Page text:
Gas Pains

Tom grew up in Milwaukee, bartended in Wauwatosa in the '70s and moved here in 1984.

Commentary, observations and musings about the outdoors, life in general and maybe Tosa politics and personalities will be the order of the day. He savors a lively debate as much as terrific cooking.

Tom and the Amazing Bean Stalk

Gardening, Backyard Homesteading

Who'd a thunk that gardening could be so popular?

Heather Zydek - proprietress of Blue Bungalow Farm - is gradually working towards self-sufficiency with amazing results.  All from a city garden.  I wouldn't be surprised if she attains that goal of self-sufficiency before too long.  Especially if the city fathers would allow her to raise chickens.

Heather, I want you to know that I am pretty close to that self-sufficiency thingy you're striving-for.  And one day in the future I'm going to decide to retire from my day job and move up to The Platz and live there full-time.  Then I will have my chickens.  And maybe Jill a couple of goats.  No pigs though - we think we can get pretty close to sustainability without the stink.

Jill and I went to the Door County Fair again this year to take in one of our favorite events.  

Poultry judging. 

I find chickens fascinating.  We inspected a roll-about chicken coop, grabbed a bunch of chicken literature for our late night reading pleasure and discussed the possibilities of fresh eggs, chicken personalities and an occasional, plump, free range roaster in the oven.  I can see the attraction and this is why we periodically indulge the fantasy.

We also went to scout for chinks in the armor of entrants of various vegetables, canned goods and flowers.  One of the Best Of Show winners was somebody's homemade kraut.  Judging from the appearance of that blue ribbon kraut I'd put my sauerkraut or pickled red cabbage up against it any day of the week.  And here's the irony of the canned goods division - what I found out is that nobody tastes any of the goods.  Just like the cattle and poultry judging it's all a beauty contest.  Same for the tomatoes, potatoes, green beans, onions and flowers.  A beauty contest.  The subtleties of taste and texture counts for zilch.  This left me somewhat disappointed.  But I digress.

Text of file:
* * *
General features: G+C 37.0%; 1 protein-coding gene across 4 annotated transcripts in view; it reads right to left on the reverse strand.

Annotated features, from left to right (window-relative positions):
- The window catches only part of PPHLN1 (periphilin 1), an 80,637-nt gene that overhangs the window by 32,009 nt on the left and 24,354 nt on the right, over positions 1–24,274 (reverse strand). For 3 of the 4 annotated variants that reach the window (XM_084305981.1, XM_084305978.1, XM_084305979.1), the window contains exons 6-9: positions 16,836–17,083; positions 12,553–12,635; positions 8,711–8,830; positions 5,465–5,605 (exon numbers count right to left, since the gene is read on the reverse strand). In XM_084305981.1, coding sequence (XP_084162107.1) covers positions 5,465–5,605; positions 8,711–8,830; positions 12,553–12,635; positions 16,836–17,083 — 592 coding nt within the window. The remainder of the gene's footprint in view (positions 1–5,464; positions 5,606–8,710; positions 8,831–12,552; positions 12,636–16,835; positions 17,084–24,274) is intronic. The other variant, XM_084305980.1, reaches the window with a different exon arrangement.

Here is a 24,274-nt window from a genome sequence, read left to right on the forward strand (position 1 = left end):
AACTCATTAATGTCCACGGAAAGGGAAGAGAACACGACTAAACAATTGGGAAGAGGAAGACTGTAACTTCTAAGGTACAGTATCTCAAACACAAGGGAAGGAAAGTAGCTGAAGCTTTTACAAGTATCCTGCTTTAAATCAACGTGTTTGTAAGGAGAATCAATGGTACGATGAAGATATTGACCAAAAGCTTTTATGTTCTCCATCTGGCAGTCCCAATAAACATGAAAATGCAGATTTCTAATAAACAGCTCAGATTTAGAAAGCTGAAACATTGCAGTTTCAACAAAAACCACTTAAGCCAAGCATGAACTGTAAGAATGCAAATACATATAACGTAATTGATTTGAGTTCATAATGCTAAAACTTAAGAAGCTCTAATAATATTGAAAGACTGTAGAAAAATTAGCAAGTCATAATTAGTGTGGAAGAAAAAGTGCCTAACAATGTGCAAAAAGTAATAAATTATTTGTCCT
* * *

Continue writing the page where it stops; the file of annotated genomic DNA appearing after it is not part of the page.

I take a great deal of pride in my garden and the vegetables it produces.  And what I may lack in variety I make-up for in sheer scale.  Lately I've been feeling a little bit like Jack and his amazing bean stalk. 

Check this out:

I filled two large paper grocery bags with fresh-picked green beans yesterday.  That's after I canned a bunch of dilled green beans for garnish and relish use and flash-froze a quantity while building-up my stockpile for personal consumption this winter.  Furthermore, I predict that this will be repeated before next weekend.

I was negligent in checking on the pickle patch and some of my pickles have graduated to cucumbers.  

In fact one of the fellas at last weekend's Schützenfest assembled a really nice cucumber salad from some of the mutant pickles along with a sweet onion from the garden.  With an adequate inventory of Polish dill and bread and butter pickles remaining from last year's bumper crop the plan this year is to make lime pickles.  This only happens in odd-numbered years - therefore regular lime and maybe spicy lime are in order.

Then there is the tomato factory.

The plants have become larger than life and are laden with fruit. There is absolutely nothing like a warm, vine-ripened tomato plucked fresh and eaten like an apple.  I keep low fat cottage cheese at the day job to go with fresh sliced tomatoes for lunch.  There is nothing better.  I figure we all should gorge ourselves on fresh tomatoes now because by January any of us tomato lovers will be insufferable - complaining about the leathery and tasteless pseudo-tomatoes sold at the grocery. 

Aside from eating them at every opportunity I've started canning them when there are enough to fill the canner with jars.  They'll be converting into casseroles, sauces and Uncle Dick's Tomato Juice in the winter.

You can't possibly eat all of that can you?  what do you do with the excess?

Good questions.  Once the freezers and pantry are stocked a little bit of the surplus goes to my co-workers.  But most of it goes to the Tosa Food Pantry at St. Bernard's.  I try to plant extra rows for the hungry.  It's good truck - put to good use.


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